Cryopreservation (−20 °C) of canine corneoscleral tissue: histological, microbiological, and ultrastructural study
To evaluate microbiological, histological, and ultrastructural characteristics of short-term cryopreserved (STC) canine corneoscleral tissue (<1 year) and to compare it with long-term cryopreserved (LTC) tissue (>6 years).Animals studied:
Thirty-six healthy canine globes.Procedure:
After a decontamination protocol, globes were enucleated and stored at −20 °C. Corneoscleral tissue was evaluated at different periods: <1 year (20 eyes) and >6 years (12 eyes). Four eyes were used as controls. Microbiologic study included direct (blood, McConkey and Sabouraud agars) and enrichment (brain-heart infusion broth) cultures. Cryopreservation artifacts were evaluated by hematoxylin-eosin. Corneoscleral collagen organization and number of normal and dead keratocytes were established by transmission electron microscopy (TEM). Terminal deoxynucleotidyl transferase dUTP nick end labeling (TUNEL) was also used for keratocyte characterization.Results:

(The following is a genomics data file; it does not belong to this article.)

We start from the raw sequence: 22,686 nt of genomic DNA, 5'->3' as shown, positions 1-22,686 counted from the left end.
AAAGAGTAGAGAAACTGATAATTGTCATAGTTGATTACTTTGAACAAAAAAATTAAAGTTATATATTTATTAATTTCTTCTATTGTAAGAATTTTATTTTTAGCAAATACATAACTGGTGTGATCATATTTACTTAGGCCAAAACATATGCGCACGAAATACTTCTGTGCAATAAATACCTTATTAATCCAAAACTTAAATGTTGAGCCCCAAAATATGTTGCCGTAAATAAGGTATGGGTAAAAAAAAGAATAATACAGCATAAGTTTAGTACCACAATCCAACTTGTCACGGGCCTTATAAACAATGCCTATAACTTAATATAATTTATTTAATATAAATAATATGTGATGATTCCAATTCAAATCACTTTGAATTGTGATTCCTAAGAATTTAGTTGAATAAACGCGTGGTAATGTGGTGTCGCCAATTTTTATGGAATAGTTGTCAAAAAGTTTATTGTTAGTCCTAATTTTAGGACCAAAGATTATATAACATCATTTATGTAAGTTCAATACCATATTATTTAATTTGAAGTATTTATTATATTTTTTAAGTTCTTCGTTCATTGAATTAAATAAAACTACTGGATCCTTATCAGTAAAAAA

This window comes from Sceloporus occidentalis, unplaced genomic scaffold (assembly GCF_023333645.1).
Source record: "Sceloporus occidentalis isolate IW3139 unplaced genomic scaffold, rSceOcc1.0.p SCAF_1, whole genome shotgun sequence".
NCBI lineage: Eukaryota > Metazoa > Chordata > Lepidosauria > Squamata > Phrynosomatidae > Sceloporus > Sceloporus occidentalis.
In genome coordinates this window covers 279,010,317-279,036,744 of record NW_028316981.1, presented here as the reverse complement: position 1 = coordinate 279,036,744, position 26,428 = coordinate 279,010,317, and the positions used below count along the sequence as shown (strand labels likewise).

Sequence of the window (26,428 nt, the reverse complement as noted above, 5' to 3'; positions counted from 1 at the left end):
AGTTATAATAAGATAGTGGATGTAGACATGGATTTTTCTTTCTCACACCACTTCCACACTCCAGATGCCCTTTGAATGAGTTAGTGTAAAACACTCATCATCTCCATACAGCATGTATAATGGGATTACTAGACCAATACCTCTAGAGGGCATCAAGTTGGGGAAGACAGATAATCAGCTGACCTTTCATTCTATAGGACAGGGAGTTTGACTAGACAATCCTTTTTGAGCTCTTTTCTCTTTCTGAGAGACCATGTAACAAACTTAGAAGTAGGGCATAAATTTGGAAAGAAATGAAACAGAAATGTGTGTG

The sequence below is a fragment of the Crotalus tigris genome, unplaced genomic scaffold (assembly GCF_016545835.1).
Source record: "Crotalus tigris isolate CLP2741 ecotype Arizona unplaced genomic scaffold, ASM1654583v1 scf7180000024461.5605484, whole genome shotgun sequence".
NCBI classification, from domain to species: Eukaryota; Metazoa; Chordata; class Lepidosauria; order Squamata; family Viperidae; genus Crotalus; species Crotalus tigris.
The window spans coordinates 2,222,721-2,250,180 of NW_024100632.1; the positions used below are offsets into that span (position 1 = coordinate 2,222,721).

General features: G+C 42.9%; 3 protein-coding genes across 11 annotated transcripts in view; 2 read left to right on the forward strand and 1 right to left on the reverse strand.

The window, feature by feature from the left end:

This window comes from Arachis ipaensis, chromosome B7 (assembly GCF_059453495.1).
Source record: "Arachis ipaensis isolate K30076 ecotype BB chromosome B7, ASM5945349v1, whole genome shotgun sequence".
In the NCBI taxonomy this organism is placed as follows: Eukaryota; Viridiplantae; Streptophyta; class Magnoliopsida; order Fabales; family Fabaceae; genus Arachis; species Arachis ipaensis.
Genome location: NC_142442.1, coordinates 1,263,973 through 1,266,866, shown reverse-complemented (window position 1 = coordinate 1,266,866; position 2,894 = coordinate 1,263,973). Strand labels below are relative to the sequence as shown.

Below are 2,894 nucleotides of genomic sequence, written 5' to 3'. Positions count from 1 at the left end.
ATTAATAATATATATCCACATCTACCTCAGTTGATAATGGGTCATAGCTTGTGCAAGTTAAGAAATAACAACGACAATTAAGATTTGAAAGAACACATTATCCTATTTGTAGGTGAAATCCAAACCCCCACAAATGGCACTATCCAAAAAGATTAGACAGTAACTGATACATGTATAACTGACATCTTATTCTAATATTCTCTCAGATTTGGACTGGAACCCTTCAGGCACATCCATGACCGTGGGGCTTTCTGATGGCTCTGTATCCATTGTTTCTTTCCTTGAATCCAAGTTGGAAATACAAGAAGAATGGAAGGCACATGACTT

Corneal microbial growth was observed in 25% of the direct STC cultures, and in 47.4% and 16.7% of the enriched STC and LTC cultures, respectively. Scleral STC direct cultures were 30% positive, while enrichment cultures were positive in 66.7% and 16.7% of the STC and LTC, respectively (P = 0.011). Cryopreservation artifacts were higher in LTC tissues (P < 0.001). Apoptotic keratocytes were predominant by TEM and TUNEL, in both STC and LTC. Minimal structural differences were detected in collagen organization between STC and LTC.Conclusions:
Cryopreservation of canine corneoscleral tissue seems to reduce bacterial contamination over time. Apoptosis is the main way of death of cryopreserved canine keratocytes. Based on the lack of significant structural differences between STC and LTC samples, these cryopreserved tissues could potentially be used for tectonic support for at least 8 years without structural or microbiological impediment.